The IT security concerns, challenges and investment by South African enterprises is closely aligned with those of their international counterparts, according to a new global survey by Fortinet.
“Where as recently as two years ago, South Africa lagged the rest of the developed world in terms of IT security focus, we now see local enterprises closely following international trends on the IT security drivers, investment and challenges they face,” says Paul Williams, Country Manager – Southern Africa at Fortinet.
Announcing the findings of Fortinet’s 2017 Global Enterprise Security Survey in Johannesburg this week, Williams said South Africa, included in the international survey for the first time, was stepping up its focus on IT security largely due to high profile breaches and the growing move to the cloud.
The survey, which polled over 1,800 enterprise IT decision makers in 16 countries during August this year, found that the transition to the cloud as part of an organisation’s digital transformation journey was a catalyst for an increased focus on security. 71% of South African IT security decision makers believe that cloud security is becoming a growing priority – slightly less than the 74% global average. As a result, 56% of the South African respondents, compared with 50% globally, are planning investment in cloud security in the next 12 months.
“IT security has always been something of a ‘grudge purchase’, and we still see enterprises spurred to action after a breach or high profile incident has taken place,” says Williams. “Our research found that 82% of local enterprises and 85% of global enterprises had experienced a security breach in the past two years. 55% of South African IT decision-makers (vs 49% internationally) said there had been an increased focus on IT security following global cyberattacks such as WannaCry. The scale and profile of global cyberattacks is bringing security to the attention of the board.”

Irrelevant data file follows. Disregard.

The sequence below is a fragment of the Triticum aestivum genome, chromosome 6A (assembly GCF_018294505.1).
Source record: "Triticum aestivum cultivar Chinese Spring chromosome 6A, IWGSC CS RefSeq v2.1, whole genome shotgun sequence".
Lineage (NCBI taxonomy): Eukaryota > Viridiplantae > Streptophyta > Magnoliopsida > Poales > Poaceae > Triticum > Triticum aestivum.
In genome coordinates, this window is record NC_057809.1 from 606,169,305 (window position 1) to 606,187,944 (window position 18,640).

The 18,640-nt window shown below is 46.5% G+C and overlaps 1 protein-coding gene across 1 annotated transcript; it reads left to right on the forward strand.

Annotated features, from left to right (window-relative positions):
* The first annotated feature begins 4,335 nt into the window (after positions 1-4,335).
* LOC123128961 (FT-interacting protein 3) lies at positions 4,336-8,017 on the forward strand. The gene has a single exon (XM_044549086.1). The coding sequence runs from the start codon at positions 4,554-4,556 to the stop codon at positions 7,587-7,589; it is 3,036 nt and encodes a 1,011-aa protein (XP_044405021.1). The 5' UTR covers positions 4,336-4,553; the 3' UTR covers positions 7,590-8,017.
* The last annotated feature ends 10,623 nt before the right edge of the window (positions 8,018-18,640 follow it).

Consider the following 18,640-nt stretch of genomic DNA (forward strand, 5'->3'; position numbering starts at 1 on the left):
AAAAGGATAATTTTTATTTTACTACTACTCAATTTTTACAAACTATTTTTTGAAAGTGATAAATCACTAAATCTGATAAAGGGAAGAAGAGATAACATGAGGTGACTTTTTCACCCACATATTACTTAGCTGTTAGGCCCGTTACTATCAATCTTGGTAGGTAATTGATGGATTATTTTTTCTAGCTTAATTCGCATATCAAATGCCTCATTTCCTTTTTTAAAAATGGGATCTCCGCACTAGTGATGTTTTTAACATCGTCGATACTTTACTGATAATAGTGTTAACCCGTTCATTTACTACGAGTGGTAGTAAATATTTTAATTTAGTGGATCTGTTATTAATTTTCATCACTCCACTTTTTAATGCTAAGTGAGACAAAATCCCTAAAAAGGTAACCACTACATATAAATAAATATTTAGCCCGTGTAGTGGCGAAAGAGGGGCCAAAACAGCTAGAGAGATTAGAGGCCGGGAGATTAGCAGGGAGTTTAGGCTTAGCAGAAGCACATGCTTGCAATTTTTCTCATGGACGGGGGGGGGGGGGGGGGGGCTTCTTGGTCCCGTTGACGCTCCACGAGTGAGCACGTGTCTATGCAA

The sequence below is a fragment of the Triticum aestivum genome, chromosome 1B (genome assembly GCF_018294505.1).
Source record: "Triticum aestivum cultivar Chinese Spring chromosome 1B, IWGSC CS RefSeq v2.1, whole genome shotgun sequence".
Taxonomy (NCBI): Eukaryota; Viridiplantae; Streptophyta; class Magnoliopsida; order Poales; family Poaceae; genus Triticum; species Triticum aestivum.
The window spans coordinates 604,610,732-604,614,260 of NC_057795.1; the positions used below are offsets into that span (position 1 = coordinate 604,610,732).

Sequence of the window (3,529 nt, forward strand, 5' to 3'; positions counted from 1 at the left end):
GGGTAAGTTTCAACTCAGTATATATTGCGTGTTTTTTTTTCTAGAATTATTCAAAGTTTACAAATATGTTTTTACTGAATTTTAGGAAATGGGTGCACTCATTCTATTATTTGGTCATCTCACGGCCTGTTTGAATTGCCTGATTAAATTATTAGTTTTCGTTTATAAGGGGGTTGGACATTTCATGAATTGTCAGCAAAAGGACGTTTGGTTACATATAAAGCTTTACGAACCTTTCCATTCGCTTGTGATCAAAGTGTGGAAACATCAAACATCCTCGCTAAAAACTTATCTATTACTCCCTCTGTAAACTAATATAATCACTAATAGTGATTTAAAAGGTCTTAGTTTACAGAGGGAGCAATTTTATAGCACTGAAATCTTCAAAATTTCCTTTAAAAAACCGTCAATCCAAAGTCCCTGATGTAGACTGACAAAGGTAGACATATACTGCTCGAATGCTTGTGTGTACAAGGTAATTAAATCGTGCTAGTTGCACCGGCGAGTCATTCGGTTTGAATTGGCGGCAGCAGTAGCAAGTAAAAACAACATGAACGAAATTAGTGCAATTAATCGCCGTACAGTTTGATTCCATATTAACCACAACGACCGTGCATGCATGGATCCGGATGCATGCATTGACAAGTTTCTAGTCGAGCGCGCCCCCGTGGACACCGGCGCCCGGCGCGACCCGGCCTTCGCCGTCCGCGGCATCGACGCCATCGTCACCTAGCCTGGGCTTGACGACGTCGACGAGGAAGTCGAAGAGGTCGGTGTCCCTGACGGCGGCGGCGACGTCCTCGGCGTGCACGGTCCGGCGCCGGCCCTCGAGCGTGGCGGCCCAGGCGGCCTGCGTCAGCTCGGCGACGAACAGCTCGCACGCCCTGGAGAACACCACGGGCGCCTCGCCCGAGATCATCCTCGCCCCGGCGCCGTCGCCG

Increased pressure from regulators has become an important driver of board awareness, said 35% of local and 34% of international respondents. Despite the spiralling cybercrime risk, IT decision makers still feel that board members do not prioritise IT security as they should. 41% of local respondents and 48% of international respondents said they believe that IT security is still not a top priority discussion for the board. 74% of the South African respondents and 77% of international respondents said cybersecurity should become a top management priority.
This doesn’t seem to affect budgets, since 61% of enterprises, both in South Africa and internationally, stated that they spend over 10% of their IT budget on security. 76% of the local and 71% of international respondents said their IT security budget had increased from the previous year.
Williams says: “As organisations embrace digital transformation, we see IT decision-makers emphasizing that cybersecurity is a strategic business investment. It is interesting to note that South Africa has progressed in recent years, with local enterprise executives increasing their focus and investment on IT security. The key challenges they face now appear to include the ongoing vulnerability posed by employees, high-level information security skills shortages and buy-in from executive level.”